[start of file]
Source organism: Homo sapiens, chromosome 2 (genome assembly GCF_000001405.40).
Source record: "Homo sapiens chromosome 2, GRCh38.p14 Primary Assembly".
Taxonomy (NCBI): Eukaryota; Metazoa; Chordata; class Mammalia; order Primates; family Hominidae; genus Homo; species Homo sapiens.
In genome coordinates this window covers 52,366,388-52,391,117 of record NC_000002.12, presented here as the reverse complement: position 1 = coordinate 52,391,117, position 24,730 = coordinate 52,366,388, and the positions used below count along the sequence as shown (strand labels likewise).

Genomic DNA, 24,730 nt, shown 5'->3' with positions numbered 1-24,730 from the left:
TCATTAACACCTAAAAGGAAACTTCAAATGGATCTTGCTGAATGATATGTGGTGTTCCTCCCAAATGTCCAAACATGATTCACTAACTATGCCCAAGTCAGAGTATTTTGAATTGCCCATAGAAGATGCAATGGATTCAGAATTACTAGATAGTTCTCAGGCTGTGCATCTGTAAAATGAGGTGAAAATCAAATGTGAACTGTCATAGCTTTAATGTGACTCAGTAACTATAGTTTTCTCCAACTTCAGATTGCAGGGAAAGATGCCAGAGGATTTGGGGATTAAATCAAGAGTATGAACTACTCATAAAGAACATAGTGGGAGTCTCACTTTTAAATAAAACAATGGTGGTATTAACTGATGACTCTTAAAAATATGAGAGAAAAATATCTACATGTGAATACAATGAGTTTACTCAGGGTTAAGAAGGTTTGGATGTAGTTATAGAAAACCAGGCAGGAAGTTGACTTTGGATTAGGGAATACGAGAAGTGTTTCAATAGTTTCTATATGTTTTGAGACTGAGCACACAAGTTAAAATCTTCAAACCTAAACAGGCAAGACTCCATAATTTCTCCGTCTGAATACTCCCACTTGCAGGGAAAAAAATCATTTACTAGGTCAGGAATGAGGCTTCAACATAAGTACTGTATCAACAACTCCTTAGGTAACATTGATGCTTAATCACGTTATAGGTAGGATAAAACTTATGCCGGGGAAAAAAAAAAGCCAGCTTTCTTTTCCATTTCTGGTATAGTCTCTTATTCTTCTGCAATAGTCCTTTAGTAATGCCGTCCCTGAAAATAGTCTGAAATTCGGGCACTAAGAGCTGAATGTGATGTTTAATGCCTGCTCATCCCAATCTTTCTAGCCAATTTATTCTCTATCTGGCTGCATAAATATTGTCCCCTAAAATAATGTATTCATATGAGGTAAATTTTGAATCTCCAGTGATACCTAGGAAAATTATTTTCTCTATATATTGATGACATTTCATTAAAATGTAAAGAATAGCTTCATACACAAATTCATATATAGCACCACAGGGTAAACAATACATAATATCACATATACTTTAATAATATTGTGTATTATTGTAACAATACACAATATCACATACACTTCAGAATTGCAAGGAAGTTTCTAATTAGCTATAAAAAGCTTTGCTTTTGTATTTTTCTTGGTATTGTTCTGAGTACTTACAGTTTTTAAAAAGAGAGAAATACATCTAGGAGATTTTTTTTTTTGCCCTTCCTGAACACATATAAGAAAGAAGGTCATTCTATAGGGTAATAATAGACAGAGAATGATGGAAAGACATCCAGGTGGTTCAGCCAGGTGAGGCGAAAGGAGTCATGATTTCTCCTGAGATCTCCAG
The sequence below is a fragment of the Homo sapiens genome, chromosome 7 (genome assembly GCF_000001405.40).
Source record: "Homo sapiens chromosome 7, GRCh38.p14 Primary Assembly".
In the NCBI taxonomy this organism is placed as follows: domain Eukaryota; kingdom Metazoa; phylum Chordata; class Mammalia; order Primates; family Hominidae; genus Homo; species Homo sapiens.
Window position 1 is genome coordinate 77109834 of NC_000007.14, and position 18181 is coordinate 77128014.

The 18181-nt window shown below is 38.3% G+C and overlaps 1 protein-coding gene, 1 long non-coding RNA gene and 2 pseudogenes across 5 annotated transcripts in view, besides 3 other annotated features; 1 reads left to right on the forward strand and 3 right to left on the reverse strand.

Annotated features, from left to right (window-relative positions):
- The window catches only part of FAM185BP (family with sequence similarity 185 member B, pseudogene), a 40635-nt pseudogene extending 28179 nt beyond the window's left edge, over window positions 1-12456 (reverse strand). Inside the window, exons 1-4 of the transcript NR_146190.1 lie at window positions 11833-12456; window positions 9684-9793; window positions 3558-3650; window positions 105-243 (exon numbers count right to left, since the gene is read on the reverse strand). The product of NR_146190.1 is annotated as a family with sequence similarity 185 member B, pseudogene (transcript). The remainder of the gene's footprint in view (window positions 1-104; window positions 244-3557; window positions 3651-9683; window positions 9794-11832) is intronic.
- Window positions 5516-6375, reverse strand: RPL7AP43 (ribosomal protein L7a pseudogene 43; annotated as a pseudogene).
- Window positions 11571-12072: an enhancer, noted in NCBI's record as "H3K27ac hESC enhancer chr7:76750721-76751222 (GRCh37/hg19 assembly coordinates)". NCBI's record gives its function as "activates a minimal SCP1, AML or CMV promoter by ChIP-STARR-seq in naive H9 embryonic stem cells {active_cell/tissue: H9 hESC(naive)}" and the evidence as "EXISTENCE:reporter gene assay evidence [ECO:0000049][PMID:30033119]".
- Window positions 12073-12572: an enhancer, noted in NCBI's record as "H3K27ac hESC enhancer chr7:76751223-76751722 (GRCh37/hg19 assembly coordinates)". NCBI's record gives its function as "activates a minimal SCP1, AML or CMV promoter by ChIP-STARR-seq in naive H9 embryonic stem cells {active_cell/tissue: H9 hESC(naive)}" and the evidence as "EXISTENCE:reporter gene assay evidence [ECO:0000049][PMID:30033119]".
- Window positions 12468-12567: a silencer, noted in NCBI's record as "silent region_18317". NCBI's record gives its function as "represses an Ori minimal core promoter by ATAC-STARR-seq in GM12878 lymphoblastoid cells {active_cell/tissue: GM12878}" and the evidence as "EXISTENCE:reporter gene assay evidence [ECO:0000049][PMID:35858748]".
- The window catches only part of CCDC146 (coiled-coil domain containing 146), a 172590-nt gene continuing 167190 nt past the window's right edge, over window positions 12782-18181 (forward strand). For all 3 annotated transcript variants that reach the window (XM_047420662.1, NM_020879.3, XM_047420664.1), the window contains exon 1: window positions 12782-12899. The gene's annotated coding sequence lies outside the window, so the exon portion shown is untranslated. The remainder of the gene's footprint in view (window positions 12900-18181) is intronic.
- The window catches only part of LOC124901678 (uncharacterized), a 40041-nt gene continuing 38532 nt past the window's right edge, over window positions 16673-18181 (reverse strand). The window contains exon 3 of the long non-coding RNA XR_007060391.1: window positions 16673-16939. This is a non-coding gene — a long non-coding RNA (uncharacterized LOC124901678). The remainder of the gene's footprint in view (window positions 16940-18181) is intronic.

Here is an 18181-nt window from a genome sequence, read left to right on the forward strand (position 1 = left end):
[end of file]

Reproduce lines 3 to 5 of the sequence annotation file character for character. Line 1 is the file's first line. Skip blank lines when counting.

Taxonomy (NCBI): Eukaryota; Metazoa; Chordata; class Mammalia; order Primates; family Hominidae; genus Homo; species Homo sapiens.
In genome coordinates this window covers 52,366,388-52,391,117 of record NC_000002.12, presented here as the reverse complement: position 1 = coordinate 52,391,117, position 24,730 = coordinate 52,366,388, and the positions used below count along the sequence as shown (strand labels likewise).

Genomic DNA, 24,730 nt, shown 5'->3' with positions numbered 1-24,730 from the left: